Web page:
Gertrude Price, 65, was a God-fearing family woman. She spent much of her time at church, and her children had come to depend on her as a rock for their family. That rock was stolen by the careless acts of a 22-year old man who didn’t value his life or anyone else’s.
Jonathan Ross of Kansas City has been accused of driving a stolen car more than 80 miles an hour while intoxicated when he ran a red light and hit Gertrude’s car. Price was ejected from the vehicle and died shortly thereafter. Her daughter, Grace Price and another passenger, Kenneth Smith, were also in the car. Grace is expected to recover, and Kenneth is still in critical condition. After the accident, Ross tried to run away from the scene and was captured by police shortly thereafter.
“I haven’t had a great opportunity to grieve just yet. It’s all very surreal,” her daughter, Nicole Price, said to NBC Action News.
Not only was Price’s car hit, but another man’s car was hit as well. The driver of that vehicle, Roy Brooks, is in serious condition. At the time of the accident, Gertrude was on her way to paint the bathrooms of her church.
“When we were growing up she had us in church every time the doors opened. It’s not surprising that she was at the church and painting and doing some work at the church when had the accident,” said her daughter Nicole.
Gertrude left a legacy of seven children, 30 grandchildren and 22 great-grand children. They’ve all lost their precious matriarch due to the irresponsibility of a man who’d never been taught to respect the lives of other people. Ross, for his role in this, is now facing charges of (among other things) second degree murder, operating a motor vehicle while intoxicated, driving with a revoked license and stealing a motor vehicle.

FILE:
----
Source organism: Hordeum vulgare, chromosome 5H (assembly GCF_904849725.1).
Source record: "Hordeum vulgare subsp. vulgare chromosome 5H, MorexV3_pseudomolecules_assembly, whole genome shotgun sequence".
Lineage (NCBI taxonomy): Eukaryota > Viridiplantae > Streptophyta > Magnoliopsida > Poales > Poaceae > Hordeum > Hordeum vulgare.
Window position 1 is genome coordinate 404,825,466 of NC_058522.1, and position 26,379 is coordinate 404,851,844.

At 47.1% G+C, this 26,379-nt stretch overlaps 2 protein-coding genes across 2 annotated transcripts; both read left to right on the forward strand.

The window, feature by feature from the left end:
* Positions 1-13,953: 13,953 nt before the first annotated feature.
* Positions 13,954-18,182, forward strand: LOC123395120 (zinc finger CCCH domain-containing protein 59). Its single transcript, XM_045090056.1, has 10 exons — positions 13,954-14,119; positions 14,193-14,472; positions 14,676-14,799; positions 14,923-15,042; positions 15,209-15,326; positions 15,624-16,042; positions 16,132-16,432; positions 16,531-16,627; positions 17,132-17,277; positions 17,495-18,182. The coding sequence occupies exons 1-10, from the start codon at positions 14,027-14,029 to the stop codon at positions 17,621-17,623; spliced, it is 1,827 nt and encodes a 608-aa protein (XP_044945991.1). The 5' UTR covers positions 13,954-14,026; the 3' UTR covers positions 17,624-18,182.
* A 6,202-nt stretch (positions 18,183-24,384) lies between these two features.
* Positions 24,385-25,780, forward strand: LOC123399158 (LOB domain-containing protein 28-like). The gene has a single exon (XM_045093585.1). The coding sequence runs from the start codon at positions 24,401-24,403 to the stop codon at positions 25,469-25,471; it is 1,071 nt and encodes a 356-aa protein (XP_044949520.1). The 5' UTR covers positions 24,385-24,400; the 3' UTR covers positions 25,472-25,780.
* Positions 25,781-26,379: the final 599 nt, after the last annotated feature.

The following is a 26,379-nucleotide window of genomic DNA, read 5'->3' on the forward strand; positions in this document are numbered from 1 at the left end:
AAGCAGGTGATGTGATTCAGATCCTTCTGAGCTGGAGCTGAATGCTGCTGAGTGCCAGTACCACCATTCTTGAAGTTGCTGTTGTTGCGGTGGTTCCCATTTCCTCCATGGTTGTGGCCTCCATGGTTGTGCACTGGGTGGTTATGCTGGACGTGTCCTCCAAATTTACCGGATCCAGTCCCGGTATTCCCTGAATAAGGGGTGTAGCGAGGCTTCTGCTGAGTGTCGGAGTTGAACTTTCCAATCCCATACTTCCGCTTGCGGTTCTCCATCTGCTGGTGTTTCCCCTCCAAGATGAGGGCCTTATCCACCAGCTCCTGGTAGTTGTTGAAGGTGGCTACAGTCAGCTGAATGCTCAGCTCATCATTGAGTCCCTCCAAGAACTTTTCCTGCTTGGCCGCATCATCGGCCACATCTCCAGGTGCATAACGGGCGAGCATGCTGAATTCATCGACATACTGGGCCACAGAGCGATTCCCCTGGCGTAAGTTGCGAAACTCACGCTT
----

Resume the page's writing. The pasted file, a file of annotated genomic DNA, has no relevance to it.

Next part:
When I hear the story of Gertrude Ross, I think about my own mother. She also loves her church and serves as an invaluable part of our family structure. When I think about Jonathan Ross, I think about the 21-year old who shot bullets into a house and hit a three-year old boy in the head just a few weeks ago. This story, for some, is a grim reminder of the disturbing contrasts that exist within urban America, where good citizens find themselves terrorized by lost young men who’ve been manufactured by corporate America’s hip-hop culture to become menaces to society.
When I see young brothers living their lives with the kind of reckless abandon of Jonathan Ross (believe me, there are others like him – good men who’ve been convinced to not give a damn), my mind retraces their upbringing and wonders what went wrong. I think about the days when this man wasn’t the killer that he is today and was instead an innocent little boy with volumes of potential. Then, I look around and see massive amounts of black male unemployment, horrible educational systems, a flawed criminal justice system and music (like Lil Wayne among others), that repeatedly tells them to murder each other and consume deadly amounts of drugs and alcohol. After seeing the cultural tornado under which many of our black men are born, it’s not hard to imagine thousands of scenarios around the nation where little black boys are processed and morphed into the kinds of men who destroy the live of others.
By standing to the side and allowing this culture to marinate without disturbance, our entire community has failed both Gertrude Price and Jonathan Ross. Women like Gertrude should be in a community where they are safe, and Jonathan should have gotten the guidance he needed to NOT grow up and kill other human beings. It was a mixture of racist systems, corporate greed and community apathy that created the scenario that led to Gertrude’s death. We all played a role in this tragedy.